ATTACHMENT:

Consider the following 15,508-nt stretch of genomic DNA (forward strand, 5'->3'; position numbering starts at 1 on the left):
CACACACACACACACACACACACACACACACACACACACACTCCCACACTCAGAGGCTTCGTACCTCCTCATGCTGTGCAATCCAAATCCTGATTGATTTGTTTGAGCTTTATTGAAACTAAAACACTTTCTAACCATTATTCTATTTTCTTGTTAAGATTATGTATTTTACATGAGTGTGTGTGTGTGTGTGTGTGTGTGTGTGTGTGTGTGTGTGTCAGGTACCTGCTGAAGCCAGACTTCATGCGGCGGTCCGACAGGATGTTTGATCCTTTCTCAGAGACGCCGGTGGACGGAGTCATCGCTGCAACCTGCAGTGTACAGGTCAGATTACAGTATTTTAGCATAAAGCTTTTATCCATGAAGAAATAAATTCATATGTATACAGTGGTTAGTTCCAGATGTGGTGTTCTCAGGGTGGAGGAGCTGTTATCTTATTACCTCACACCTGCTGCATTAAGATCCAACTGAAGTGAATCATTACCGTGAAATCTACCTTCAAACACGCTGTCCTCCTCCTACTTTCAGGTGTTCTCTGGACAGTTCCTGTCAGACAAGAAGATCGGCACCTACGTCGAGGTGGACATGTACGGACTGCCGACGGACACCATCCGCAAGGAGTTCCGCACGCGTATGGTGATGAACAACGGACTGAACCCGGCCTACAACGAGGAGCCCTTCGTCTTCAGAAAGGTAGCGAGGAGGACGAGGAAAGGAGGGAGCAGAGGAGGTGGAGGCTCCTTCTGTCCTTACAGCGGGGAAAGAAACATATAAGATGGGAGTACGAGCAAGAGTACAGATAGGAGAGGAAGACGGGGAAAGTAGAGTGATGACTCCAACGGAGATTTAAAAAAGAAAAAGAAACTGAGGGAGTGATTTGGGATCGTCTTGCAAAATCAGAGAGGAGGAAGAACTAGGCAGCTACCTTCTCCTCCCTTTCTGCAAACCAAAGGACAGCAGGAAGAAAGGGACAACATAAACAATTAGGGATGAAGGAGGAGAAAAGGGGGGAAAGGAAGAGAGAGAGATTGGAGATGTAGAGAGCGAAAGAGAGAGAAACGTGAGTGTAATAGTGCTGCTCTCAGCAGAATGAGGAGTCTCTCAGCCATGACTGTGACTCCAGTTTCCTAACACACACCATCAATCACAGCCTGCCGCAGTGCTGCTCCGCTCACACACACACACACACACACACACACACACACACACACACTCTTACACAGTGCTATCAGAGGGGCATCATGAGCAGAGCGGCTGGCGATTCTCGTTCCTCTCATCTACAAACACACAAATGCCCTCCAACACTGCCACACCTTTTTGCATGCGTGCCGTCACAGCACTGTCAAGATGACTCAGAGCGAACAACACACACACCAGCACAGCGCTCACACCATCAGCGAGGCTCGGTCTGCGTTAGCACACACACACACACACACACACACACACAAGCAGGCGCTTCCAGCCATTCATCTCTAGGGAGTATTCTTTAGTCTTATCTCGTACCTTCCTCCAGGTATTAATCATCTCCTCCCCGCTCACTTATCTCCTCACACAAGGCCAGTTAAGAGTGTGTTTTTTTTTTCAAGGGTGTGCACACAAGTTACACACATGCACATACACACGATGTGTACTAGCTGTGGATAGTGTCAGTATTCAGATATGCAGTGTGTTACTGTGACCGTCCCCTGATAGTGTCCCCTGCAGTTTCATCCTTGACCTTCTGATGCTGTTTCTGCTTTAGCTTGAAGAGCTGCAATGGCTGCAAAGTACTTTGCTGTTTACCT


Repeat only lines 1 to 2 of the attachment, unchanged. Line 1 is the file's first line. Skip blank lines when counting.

Consider the following 15,508-nt stretch of genomic DNA (forward strand, 5'->3'; position numbering starts at 1 on the left):
CACACACACACACACACACACACACACACACACACACACACTCCCACACTCAGAGGCTTCGTACCTCCTCATGCTGTGCAATCCAAATCCTGATTGATTTGTTTGAGCTTTATTGAAACTAAAACACTTTCTAACCATTATTCTATTTTCTTGTTAAGATTATGTATTTTACATGAGTGTGTGTGTGTGTGTGTGTGTGTGTGTGTGTGTGTGTGTGTCAGGTACCTGCTGAAGCCAGACTTCATGCGGCGGTCCGACAGGATGTTTGATCCTTTCTCAGAGACGCCGGTGGACGGAGTCATCGCTGCAACCTGCAGTGTACAGGTCAGATTACAGTATTTTAGCATAAAGCTTTTATCCATGAAGAAATAAATTCATATGTATACAGTGGTTAGTTCCAGATGTGGTGTTCTCAGGGTGGAGGAGCTGTTATCTTATTACCTCACACCTGCTGCATTAAGATCCAACTGAAGTGAATCATTACCGTGAAATCTACCTTCAAACACGCTGTCCTCCTCCTACTTTCAGGTGTTCTCTGGACAGTTCCTGTCAGACAAGAAGATCGGCACCTACGTCGAGGTGGACATGTACGGACTGCCGACGGACACCATCCGCAAGGAGTTCCGCACGCGTATGGTGATGAACAACGGACTGAACCCGGCCTACAACGAGGAGCCCTTCGTCTTCAGAAAGGTAGCGAGGAGGACGAGGAAAGGAGGGAGCAGAGGAGGTGGAGGCTCCTTCTGTCCTTACAGCGGGGAAAGAAACATATAAGATGGGAGTACGAGCAAGAGTACAGATAGGAGAGGAAGACGGGGAAAGTAGAGTGATGACTCCAACGGAGATTTAAAAAAGAAAAAGAAACTGAGGGAGTGATTTGGGATCGTCTTGCAAAATCAGAGAGGAGGAAGAACTAGGCAGCTACCTTCTCCTCCCTTTCTGCAAACCAAAGGACAGCAGGAAGAAAGGGACAACATAAACAATTAGGGATGAAGGAGGAGAAAAGGGGGGAAAGGAAGAGAGAGAGATTGGAGATGTAGAGAGCGAAAGAGAGAGAAACGTGAGTGTAATAGTGCTGCTCTCAGCAGAATGAGGAGTCTCTCAGCCATGACTGTGACTCCAGTTTCCTAACACACACCATCAATCACAGCCTGCCGCAGTGCTGCTCCGCTCACACACACACACACACACACACACACACACACACACACACTCTTACACAGTGCTATCAGAGGGGCATCATGAGCAGAGCGGCTGGCGATTCTCGTTCCTCTCATCTACAAACACACAAATGCCCTCCAACACTGCCACACCTTTTTGCATGCGTGCCGTCACAGCACTGTCAAGATGACTCAGAGCGAACAACACACACACCAGCACAGCGCTCACACCATCAGCGAGGCTCGGTCTGCGTTAGCACACACACACACACACACACACACACACAAGCAGGCGCTTCCAGCCATTCATCTCTAGGGAGTATTCTTTAGTCTTATCTCGTACCTTCCTCCAGGTATTAATCATCTCCTCCCCGCTCACTTATCTCCTCACACAAGGCCAGTTAAGAGTGTGTTTTTTTTTTCAAGGGTGTGCACACAAGTTACACACATGCACATACACACGATGTGTACTAGCTGTGGATAGTGTCAGTATTCAGATATGCAGTGTGTTACTGTGACCGTCCCCTGATAGTGTCCCCTGCAGTTTCATCCTTGACCTTCTGATGCTGTTTCTGCTTTAGCTTGAAGAGCTGCAATGGCTGCAAAGTACTTTGCTGTTTACCT